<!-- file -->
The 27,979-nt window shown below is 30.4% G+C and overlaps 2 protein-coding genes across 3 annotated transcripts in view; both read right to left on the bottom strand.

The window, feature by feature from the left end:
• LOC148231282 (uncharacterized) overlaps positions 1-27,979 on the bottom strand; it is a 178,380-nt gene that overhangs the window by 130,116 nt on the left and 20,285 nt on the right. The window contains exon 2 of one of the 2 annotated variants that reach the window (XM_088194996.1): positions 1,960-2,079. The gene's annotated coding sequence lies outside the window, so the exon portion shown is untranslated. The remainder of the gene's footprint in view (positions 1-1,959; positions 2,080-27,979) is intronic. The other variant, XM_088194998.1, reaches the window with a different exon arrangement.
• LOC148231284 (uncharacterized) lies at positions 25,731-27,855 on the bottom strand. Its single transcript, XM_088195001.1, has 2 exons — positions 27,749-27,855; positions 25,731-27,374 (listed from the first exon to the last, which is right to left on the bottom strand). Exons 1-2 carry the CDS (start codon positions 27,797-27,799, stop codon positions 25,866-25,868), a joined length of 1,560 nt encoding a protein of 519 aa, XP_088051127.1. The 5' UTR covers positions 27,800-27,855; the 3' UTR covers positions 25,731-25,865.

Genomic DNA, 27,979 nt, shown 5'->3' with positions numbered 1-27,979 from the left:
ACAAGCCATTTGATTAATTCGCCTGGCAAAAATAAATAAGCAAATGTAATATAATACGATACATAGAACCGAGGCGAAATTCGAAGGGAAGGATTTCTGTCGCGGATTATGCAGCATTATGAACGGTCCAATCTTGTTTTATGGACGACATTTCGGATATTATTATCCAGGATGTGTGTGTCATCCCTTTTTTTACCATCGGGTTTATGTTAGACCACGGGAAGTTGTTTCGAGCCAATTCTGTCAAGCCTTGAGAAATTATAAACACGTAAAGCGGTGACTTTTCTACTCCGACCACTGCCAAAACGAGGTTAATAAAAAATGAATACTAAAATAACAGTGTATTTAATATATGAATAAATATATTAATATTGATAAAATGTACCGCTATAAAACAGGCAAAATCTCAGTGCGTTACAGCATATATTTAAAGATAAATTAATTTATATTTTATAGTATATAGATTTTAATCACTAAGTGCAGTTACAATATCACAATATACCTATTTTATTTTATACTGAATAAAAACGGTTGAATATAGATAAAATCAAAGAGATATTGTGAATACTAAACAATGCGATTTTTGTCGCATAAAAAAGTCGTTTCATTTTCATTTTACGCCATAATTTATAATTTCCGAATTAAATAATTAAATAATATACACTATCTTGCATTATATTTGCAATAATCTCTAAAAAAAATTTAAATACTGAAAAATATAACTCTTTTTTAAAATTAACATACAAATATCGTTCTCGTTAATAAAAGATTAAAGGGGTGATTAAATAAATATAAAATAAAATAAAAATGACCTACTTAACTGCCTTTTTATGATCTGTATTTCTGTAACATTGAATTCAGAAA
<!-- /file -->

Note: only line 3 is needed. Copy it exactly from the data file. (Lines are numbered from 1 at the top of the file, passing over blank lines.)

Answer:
• LOC148231282 (uncharacterized) overlaps positions 1-27,979 on the bottom strand; it is a 178,380-nt gene that overhangs the window by 130,116 nt on the left and 20,285 nt on the right. The window contains exon 2 of one of the 2 annotated variants that reach the window (XM_088194996.1): positions 1,960-2,079. The gene's annotated coding sequence lies outside the window, so the exon portion shown is untranslated. The remainder of the gene's footprint in view (positions 1-1,959; positions 2,080-27,979) is intronic. The other variant, XM_088194998.1, reaches the window with a different exon arrangement.